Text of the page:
Educators are always looking for ways to enhance learning in the classroom, and a new classroom design may just offer the opportunity to do that.
Three instructors at George Mason University's School of Business, have been utilizing new active learning classrooms. Rather than the traditional lecture-style seating where all chairs are placed in rows facing the front of the room, these new active learning classrooms are equipped with movable furniture and multiple whiteboards and screens throughout the rooms.
Paige Wolf, assistant dean of graduate programs, Cheryl Druehl, associate professor of operations management, and Anne Magro, associate professor of accounting, have been experimenting with various teaching configurations in these special rooms.
Wolf says that one of the benefits of the active learning classrooms is breaking students and faculty out of their comfort zones. "Students can't hide. They feel responsible for participating. It encourages them to stay on task, and not get distracted on Facebook or other websites."
Currently, there are only a small number of active learning classrooms at Mason. Two of these rooms are in Robinson Hall B. The Meese Room, in Mason Hall, has also been designed as an active learning classroom, and there are two active learning classrooms with technology-enhanced features in Exploratory Hall and Innovation Hall. Watch a video about one of the active learning classrooms.
For instructors and students, the moveable furniture means limitless classroom configurations are available—rounds, rows facing the board/screen, rows facing middle with screens behind, squares/rectangles (seminar style), U-shaped, and more. The rooms can accommodate a diverse array of instructor needs and learning activities.
These configurations enable separation into pairs or groups, allowing for convenient discussion and problem-solving among small groups and enable faculty to easily walk around and listen to groups. In addition, the whiteboards around the room allow students to record their thoughts and conclusions from their group work, a favorite feature among students.
"I really liked the room in Robinson and would like to teach in it every semester," says Druehl. "It encouraged me to think about interactive ways to transmit material, beyond case discussions."
So is this the wave of the future?
Wolf says there is a movement in higher education toward more flexible seating options in classrooms as opposed to fixed rows, and it looks like Mason is on board too.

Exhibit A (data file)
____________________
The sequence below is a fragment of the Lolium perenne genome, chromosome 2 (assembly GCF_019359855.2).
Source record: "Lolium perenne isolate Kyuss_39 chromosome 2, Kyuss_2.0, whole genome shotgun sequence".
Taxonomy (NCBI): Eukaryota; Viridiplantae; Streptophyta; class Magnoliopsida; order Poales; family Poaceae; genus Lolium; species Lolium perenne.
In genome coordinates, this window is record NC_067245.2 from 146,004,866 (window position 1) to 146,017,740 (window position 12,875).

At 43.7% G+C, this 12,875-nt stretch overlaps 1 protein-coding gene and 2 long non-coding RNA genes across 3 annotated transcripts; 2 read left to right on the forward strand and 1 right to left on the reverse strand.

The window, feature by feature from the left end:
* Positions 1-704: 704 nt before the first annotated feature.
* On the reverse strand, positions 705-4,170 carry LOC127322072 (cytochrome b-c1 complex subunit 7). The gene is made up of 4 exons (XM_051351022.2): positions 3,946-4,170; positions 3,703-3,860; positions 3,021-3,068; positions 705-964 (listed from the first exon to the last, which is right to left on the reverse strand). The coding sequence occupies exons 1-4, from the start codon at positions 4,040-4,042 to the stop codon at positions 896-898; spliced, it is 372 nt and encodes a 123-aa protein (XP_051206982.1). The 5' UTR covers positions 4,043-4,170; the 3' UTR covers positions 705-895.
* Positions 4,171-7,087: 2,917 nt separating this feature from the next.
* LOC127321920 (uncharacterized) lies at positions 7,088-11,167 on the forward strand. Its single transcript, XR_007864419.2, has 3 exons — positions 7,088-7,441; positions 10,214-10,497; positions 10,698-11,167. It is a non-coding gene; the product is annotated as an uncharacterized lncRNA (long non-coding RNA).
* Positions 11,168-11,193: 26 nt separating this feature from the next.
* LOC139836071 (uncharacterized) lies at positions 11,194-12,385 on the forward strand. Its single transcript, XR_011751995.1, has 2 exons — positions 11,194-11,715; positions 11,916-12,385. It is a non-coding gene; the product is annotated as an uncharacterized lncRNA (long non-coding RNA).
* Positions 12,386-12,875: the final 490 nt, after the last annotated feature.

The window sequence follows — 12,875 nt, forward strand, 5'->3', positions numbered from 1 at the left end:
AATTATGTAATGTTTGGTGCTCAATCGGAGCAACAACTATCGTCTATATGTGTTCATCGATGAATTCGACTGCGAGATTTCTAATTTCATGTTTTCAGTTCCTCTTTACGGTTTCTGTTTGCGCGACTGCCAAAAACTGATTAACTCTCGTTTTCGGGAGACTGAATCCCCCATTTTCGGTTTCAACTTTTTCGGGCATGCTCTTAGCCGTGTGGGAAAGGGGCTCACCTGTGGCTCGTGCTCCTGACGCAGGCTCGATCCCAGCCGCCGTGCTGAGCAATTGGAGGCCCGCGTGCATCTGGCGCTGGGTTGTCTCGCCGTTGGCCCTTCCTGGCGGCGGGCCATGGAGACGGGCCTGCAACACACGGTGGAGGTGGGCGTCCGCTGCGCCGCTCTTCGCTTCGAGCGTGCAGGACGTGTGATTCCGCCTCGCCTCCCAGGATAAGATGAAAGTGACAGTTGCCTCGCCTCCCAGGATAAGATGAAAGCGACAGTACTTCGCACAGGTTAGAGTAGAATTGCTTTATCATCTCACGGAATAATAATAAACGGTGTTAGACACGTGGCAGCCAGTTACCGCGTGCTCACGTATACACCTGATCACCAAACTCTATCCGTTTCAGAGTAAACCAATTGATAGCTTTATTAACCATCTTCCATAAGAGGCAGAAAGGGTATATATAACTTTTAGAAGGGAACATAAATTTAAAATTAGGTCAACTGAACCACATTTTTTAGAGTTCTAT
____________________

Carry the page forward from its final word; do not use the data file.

According to Kimberly Eby, associate provost for faculty development and director for the Center for Teaching and Faculty Excellence at Mason, there are six classrooms on campus that will be getting a complete redesign to explore different kinds of classroom configurations, most in support of the active learning classroom model.
"It is an exciting project for us! It is the first large-scale renovation project to be completed in alignment with the university's strategic plan initiative on innovative learning," says Laura Manno, an architect and planner at Mason.
Two of the upgraded classrooms will use convertible computer tables, which allow rooms to be used both as computer classrooms with computers provided and as non-computer classrooms where Bring Your Own Device (BYOD) is supported. Another room will offer round tables that can be split apart, and two rooms will have individual tables that can be moved together to accommodate groups of different sizes.
A sixth room will have bullet tables—tables with six seats around three sides and a large monitor on the fourth side. "It's like you are sitting in a 'U' with a monitor on one side. This supports more collaborative teams and groups. It's great for cases and groups," says Eby.
Mason is also revamping an underused computer lab into a "computer commons." It will provide computer stations, two bullet tables, a range of lounge furniture for students to collaborate, and breakout stations that students can reserve to work in groups.
"Someday I hope we get to the point that most classrooms at Mason are designed to encourage and facilitate active learning and the traditional classroom with seats in a row are the exception," Magro says.